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editors review
editor content by: editor
massive attack

Take a look through 3D’s window on the soul.

watch interview with 3D.
note: contains strong language
watch on the album
watch on music piracy
watch on touring
watch on the music industry
watch on substance abuse
watch read transcript including your questions

Robert Del Naja, alias 3D, is only too aware of the whispers surrounding the fifth Massive Attack album. “When people realised it was going to be mostly myself and Neil (Davidge), because of Mushroom leaving and (Daddy) G being unavailable, I think they thought it was going to be a real guitar-fest, very dark and very heavy,” he says, supping on soya milk tea. “Being stubborn I didn’t want to prove everyone right - I did completely the opposite, something a bit more gentle, more intricate and a bit more thoughtful.”

But one man’s thoughtful and intricate is another man’s dull, and it takes time to unravel the murky depths of 100th Window. Those hoping for a return to the accessible tunes of Blue Lines will be disappointed, and even Mezzanine’s stark bite is absent here. In its place are brooding, textured soundscapes that smuggle their way deeper into your consciousness on every listen. They literally creep up on you.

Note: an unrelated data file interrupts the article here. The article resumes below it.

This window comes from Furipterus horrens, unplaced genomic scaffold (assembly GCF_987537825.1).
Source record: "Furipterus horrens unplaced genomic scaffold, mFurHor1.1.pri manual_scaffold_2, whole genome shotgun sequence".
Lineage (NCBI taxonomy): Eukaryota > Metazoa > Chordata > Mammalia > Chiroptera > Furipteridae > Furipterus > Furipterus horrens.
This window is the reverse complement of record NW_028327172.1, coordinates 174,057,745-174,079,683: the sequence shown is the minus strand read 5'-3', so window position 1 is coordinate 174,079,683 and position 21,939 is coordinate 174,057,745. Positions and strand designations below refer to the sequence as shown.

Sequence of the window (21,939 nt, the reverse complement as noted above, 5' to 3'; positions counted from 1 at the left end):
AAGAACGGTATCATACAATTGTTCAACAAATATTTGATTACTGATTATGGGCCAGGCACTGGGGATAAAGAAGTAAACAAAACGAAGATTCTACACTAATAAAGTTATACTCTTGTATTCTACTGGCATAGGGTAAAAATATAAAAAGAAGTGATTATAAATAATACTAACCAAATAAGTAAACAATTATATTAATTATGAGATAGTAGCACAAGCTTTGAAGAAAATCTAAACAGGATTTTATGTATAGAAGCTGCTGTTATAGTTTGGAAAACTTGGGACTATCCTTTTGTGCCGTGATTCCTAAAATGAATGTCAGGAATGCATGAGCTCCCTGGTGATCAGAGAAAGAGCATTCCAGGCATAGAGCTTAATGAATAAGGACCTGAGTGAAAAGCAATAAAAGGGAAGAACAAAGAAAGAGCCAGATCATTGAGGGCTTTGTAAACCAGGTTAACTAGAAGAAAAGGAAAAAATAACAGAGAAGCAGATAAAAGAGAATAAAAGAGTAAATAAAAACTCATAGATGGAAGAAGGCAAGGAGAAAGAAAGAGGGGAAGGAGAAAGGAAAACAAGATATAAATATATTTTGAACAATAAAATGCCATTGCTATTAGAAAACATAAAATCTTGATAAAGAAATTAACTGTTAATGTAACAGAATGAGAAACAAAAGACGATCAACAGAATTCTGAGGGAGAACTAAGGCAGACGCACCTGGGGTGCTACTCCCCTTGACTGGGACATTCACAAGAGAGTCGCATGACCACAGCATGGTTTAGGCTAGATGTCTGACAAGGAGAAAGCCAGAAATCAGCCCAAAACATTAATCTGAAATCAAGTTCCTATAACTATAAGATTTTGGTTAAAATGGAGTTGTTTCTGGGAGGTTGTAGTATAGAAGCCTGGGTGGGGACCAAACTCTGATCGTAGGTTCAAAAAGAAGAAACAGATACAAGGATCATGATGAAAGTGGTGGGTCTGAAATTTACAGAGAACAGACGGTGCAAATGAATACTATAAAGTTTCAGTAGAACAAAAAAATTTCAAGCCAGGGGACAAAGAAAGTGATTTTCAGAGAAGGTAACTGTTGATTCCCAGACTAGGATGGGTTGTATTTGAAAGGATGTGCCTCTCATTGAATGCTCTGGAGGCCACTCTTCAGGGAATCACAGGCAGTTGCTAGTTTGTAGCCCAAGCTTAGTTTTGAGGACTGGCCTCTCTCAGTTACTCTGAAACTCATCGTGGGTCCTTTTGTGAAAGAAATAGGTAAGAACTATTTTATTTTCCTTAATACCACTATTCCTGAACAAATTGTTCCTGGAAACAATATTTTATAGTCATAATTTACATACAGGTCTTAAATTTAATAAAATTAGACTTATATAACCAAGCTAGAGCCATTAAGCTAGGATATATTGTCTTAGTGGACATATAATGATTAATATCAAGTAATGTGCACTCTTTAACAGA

Vocalists this time include Sinead O’Connor, who contributes to three tracks, including Prayer For England, a song inspired by child murder and rape. “She comes with such a passion, I thought it was important to get some of that,” explains 3D. “Everything seems so predictable and generic right now, I wanted something that felt very human and real.” Reggae legend Horace Andy returns, adding soulful tones to two tracks, while 3D himself sings for the first time. “Well, it’s more like melodic whispers really,” he insists.

The album’s title is lifted from a book on computer security, but 3D is keen to play down the technology connection. “It’s a spiritual place, the third eye, the window to the soul… the place where you can communicate, without thinking.” You get the impression that it’s where he's most at home - sometimes using substances to get there. “Getting out of your head is important because it does what it says, you escape from yourself a little bit, you escape from the usual trappings of your personality”. Agreed, but does it help you produce good music? Over to you. Alastair Lee 06 February 03

100th Window, available 10 February 03 on Virgin Records.

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Read members' comments.
  what do YOU think of the album?
12 comments | last comment Mar 27, 2003
5 comments | last comment Feb 12, 2003

watch interview with 3D.
note: contains strong language
on the album
on music piracy
on touring
on the music industry
on substance abuse
listen to FULL tracks from 100th window:
small time shot away
name taken
a prayer for england
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